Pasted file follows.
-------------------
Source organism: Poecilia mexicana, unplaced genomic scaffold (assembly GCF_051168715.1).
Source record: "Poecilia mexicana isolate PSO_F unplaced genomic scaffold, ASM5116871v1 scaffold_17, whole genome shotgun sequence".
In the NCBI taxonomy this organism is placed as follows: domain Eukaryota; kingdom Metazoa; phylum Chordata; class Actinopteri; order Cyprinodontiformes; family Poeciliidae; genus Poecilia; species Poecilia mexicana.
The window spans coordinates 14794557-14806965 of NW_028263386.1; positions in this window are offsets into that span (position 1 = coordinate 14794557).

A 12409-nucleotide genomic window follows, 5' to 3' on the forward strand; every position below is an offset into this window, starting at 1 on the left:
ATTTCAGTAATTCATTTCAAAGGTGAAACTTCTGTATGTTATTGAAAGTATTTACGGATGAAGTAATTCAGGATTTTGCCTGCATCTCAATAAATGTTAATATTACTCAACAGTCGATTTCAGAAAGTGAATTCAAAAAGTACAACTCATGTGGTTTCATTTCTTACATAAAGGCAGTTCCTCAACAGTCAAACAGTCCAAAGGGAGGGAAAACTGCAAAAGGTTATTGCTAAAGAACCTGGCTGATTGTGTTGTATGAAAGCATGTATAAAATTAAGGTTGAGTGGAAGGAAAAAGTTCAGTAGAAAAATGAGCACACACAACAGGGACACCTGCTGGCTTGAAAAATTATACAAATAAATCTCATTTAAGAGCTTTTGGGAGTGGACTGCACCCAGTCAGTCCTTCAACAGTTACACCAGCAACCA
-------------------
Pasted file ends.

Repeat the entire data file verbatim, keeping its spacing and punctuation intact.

Source organism: Poecilia mexicana, unplaced genomic scaffold (assembly GCF_051168715.1).
Source record: "Poecilia mexicana isolate PSO_F unplaced genomic scaffold, ASM5116871v1 scaffold_17, whole genome shotgun sequence".
In the NCBI taxonomy this organism is placed as follows: domain Eukaryota; kingdom Metazoa; phylum Chordata; class Actinopteri; order Cyprinodontiformes; family Poeciliidae; genus Poecilia; species Poecilia mexicana.
The window spans coordinates 14794557-14806965 of NW_028263386.1; positions in this window are offsets into that span (position 1 = coordinate 14794557).

A 12409-nucleotide genomic window follows, 5' to 3' on the forward strand; every position below is an offset into this window, starting at 1 on the left:
ATTTCAGTAATTCATTTCAAAGGTGAAACTTCTGTATGTTATTGAAAGTATTTACGGATGAAGTAATTCAGGATTTTGCCTGCATCTCAATAAATGTTAATATTACTCAACAGTCGATTTCAGAAAGTGAATTCAAAAAGTACAACTCATGTGGTTTCATTTCTTACATAAAGGCAGTTCCTCAACAGTCAAACAGTCCAAAGGGAGGGAAAACTGCAAAAGGTTATTGCTAAAGAACCTGGCTGATTGTGTTGTATGAAAGCATGTATAAAATTAAGGTTGAGTGGAAGGAAAAAGTTCAGTAGAAAAATGAGCACACACAACAGGGACACCTGCTGGCTTGAAAAATTATACAAATAAATCTCATTTAAGAGCTTTTGGGAGTGGACTGCACCCAGTCAGTCCTTCAACAGTTACACCAGCAACCA